Learn from Your Elders

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April showers; May flowers. Blah, blah, blah.
We refuse to wait another month: We have one type of flower on our minds—now.

Over the last few years, elderflower, whether flavoring liqueurs, syrups or mixers, has gone from a niche bartender obsession to a near-indispensable cocktail fixture. And, as you would expect, there has been a corresponding boom in new elderflower liqueurs and flavored waters, each with its own distinctive attributes. Get acquainted with these tiny but powerful white flowers from western Europe, because they’re in full bloom and they’re here to stay.

St-Germain

THE TREND-SETTER: St-Germain, $35

On the market only since 2007, this elderflower liqueur rose to ubiquity in a flash—so much so that it’s been dubbed “bartender’s ketchup.” That means, like the common tomato condiment, St-Germain has its ardent fans and its committed detractors. The aromatic and flowery liqueur can complement just about every spirit, mixing well in cocktails based on everything from gin and tequila to rye whiskey. To really show off its depth without distractions, add a splash to a glass of crisp white wine or Champagne.

The Bitter Truth Elderflower Liqueur

THE TIPSY RELATIVE: The Bitter Truth Elderflower Liqueur, $36

A slightly boozier cousin to St-Germain, this 44-proof liqueur was released in 2012 and has many of the same characteristics: It has a rigid enough backbone to stand up to strong spirits and flavorful ingredients when mixed in cocktails. But with layers of floral and fruity flavors, including quince and white grape, it’s also smooth enough to sip on its own.

Thatcher's Elderflower Liqueur

THE HIPPIE NEIGHBOR: Thatcher’s Elderflower Liqueur, $23

Thatcher’s is a small-batch organic liqueur made in Michigan. It’s a lower 15-percent alcohol, but don’t scoff: What it lacks in firepower, it makes up for with its light, floral aroma. No other flavorings are used, so Thatcher’s is about as close as you can get to pure bottled elderflower blossoms. And while it would likely drown in a very spirit-heavy cocktail, Thatcher’s is a lively addition to a Gin and Tonic or Tom Collins.

St. Elder Elderflower Liqueur

THE LIGHTWEIGHT: St. Elder Elderflower Liqueur, $20

St. Elder’s aroma is faintly reminiscent of elderflower blossoms and honey, and the gentle liqueur doesn’t have a noticeable boozy kick. But its big flavor makes it a standout choice for mixing in cocktails. Try it in place of the sugar in a bourbon-based Old Fashioned to add floral sweetness and complexity to this variation on the classic Old Fashioned.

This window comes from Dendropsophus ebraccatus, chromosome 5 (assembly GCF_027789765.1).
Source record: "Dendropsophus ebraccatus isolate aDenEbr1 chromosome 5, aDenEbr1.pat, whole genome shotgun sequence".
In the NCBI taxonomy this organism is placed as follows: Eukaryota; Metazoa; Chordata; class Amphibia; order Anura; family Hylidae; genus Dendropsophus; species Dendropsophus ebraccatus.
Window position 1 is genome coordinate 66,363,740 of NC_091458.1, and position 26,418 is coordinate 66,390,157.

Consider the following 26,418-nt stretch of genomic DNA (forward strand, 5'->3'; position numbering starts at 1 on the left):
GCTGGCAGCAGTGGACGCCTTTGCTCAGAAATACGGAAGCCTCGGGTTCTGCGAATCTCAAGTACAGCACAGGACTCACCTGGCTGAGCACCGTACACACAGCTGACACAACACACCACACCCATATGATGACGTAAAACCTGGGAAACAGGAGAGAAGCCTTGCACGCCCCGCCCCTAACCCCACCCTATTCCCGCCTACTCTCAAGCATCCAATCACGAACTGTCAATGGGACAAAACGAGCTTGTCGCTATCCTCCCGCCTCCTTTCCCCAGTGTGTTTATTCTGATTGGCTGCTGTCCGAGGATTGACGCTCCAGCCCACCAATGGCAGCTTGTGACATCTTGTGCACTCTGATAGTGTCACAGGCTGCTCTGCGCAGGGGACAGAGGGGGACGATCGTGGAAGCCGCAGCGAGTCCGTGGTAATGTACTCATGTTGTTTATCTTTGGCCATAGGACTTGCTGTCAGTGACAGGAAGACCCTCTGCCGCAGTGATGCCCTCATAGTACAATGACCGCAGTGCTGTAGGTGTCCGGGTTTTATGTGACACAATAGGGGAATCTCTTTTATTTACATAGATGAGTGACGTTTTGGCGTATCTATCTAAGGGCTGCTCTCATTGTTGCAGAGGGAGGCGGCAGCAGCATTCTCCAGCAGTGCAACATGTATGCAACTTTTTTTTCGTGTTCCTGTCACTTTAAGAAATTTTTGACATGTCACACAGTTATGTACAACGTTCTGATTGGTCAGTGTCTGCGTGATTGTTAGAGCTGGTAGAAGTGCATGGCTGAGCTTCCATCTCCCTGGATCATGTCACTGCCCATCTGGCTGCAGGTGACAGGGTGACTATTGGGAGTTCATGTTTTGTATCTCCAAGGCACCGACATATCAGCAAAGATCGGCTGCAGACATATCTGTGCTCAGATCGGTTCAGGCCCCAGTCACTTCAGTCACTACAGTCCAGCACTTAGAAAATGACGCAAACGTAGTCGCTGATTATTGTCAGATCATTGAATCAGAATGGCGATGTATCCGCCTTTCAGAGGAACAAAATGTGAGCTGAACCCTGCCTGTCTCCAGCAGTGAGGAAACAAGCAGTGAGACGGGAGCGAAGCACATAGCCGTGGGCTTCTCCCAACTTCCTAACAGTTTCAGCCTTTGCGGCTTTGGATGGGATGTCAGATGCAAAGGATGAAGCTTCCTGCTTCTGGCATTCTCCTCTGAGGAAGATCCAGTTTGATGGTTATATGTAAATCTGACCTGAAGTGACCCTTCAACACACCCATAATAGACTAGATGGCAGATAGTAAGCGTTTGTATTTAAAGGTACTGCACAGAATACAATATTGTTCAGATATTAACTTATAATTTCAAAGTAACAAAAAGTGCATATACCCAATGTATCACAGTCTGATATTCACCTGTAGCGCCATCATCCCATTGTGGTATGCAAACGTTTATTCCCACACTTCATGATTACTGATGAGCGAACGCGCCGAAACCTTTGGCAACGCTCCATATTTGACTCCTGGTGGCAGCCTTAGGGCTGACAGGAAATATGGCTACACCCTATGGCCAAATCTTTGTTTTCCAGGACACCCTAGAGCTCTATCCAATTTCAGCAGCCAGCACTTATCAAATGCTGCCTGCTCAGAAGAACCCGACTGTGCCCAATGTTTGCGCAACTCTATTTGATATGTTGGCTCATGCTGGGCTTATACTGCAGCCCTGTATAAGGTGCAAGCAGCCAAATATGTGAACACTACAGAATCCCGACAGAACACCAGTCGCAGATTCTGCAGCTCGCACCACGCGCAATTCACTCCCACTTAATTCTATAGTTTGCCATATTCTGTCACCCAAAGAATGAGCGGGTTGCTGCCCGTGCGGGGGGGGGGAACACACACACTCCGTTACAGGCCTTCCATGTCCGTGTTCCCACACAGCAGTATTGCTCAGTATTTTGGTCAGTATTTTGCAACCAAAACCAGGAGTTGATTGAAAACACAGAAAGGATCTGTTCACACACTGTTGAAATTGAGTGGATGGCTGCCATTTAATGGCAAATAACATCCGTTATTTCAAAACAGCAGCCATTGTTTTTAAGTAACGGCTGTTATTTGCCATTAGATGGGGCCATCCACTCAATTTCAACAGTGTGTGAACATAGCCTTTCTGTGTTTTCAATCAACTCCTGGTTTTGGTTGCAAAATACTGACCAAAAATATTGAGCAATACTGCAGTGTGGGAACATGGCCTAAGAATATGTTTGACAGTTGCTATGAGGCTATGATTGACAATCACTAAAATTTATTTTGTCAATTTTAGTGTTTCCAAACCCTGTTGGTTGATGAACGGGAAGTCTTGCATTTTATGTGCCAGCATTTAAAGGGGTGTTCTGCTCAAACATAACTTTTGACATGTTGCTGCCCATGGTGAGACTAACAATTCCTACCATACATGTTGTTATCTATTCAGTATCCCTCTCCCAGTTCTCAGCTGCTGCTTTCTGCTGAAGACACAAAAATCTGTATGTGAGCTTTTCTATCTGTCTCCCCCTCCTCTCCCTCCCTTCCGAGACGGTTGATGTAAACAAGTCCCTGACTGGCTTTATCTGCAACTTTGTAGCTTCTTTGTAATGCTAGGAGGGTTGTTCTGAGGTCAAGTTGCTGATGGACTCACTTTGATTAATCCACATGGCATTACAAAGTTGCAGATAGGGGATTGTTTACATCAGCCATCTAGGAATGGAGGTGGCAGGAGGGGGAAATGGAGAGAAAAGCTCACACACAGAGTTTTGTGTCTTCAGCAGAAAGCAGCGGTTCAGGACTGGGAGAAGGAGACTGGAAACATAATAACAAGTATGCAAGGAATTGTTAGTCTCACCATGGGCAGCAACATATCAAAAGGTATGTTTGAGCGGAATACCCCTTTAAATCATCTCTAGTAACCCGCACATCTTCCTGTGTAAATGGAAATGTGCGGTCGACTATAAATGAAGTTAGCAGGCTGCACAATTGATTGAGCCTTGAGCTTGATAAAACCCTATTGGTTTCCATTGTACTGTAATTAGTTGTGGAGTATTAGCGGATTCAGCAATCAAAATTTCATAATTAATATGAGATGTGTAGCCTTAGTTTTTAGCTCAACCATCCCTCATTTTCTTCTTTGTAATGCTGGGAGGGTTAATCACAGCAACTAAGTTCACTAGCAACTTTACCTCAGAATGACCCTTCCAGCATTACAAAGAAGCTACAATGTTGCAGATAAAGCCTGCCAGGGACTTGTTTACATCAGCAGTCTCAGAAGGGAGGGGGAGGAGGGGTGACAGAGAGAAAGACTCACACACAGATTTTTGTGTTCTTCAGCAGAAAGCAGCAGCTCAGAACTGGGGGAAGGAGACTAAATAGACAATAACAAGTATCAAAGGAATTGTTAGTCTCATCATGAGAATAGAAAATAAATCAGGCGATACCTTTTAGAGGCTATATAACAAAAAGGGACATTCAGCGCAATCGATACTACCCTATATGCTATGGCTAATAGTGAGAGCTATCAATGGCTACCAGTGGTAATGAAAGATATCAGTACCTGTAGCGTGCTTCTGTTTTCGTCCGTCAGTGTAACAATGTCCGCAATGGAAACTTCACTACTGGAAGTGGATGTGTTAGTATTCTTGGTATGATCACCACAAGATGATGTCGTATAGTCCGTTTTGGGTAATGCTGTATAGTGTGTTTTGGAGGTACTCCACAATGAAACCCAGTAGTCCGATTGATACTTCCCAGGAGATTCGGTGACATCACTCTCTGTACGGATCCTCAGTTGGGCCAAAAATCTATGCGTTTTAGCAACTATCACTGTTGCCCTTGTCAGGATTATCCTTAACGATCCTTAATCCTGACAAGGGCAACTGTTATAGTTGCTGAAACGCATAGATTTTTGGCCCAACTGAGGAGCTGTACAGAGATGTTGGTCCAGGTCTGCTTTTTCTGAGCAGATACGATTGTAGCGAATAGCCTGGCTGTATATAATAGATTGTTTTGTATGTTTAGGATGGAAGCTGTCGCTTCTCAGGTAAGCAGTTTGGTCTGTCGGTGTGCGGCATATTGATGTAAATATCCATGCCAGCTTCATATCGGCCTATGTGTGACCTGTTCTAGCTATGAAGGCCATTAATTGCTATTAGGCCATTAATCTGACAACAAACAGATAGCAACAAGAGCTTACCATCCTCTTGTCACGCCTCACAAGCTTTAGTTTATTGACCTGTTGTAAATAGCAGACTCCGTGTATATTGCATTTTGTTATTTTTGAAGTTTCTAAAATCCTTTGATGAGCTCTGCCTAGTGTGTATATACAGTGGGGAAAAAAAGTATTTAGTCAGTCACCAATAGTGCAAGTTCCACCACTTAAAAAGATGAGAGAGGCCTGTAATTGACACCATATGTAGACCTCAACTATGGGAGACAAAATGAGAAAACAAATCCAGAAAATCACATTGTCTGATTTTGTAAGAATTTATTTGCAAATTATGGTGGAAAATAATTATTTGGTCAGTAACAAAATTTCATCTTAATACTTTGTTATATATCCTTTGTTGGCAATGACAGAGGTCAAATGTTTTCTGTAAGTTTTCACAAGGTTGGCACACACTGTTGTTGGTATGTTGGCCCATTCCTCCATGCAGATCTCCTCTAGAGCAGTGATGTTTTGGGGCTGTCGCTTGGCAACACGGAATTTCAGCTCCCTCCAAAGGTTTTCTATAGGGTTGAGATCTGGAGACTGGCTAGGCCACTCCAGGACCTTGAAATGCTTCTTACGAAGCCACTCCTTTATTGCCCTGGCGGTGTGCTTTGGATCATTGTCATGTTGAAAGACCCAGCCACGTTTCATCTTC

Bols Elderflower Liqueur

THE BARGAIN SOLUTION: Bols Elderflower Liqueur, $18

The most affordable of the liqueurs we tasted, the newly released Bols Elderflower is one of more than 30 flavored offerings from the Dutch liqueur specialists (and makers of excellent genever). It’s the sweetest of the bunch and isn’t quite as layered. But if you have a sweet tooth and need something primarily for mixed drinks, it’s a handy alternative to the pricier bottlings.

Fever-Tree Elderflower Tonic Water

THE GAME-CHANGER: Fever-Tree Elderflower Tonic Water, $26 for 8 (500-mL) bottles

There aren’t many cocktails that call for tonic water, though after trying this delightful variation, you may want to start playing with more than the standard Gin and Tonic. The flowers used in this mixer from Fever-Tree, which was just released in October, are hand-picked in the English countryside and then crafted into a refreshingly effervescent tonic that’s sweetened a touch with cane sugar. The delicate tonic blends seamlessly with the botanicals in gin and gives blank-slate vodka a refreshing edge. Bonus: Fever-Tree’s elderflower tonic even works with tequila.

Belvoir Fruit Farms Elderflower Pressé

THE REFRESHER: Belvoir Fruit Farms Elderflower Pressé, $66 for 12 (750-mL) bottles

Perhaps nothing evokes a lazy afternoon picnicking in the English countryside more than this mix of elderflower, lemon and fizzy spring water. The gently fruity and ever-so-slightly tart concoction is magnificent on ice for a non-alcoholic treat, or use it instead of club soda in a thirst-quenching cocktail like a Tom Collins or even a Scotch & Soda.

Series & Type: Products Trends

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  1 Comment.

Discussion

  • rniver.f534321 posted 3 years ago

    Elderflowers aren't only from Europe - they're found in the U.S., too.


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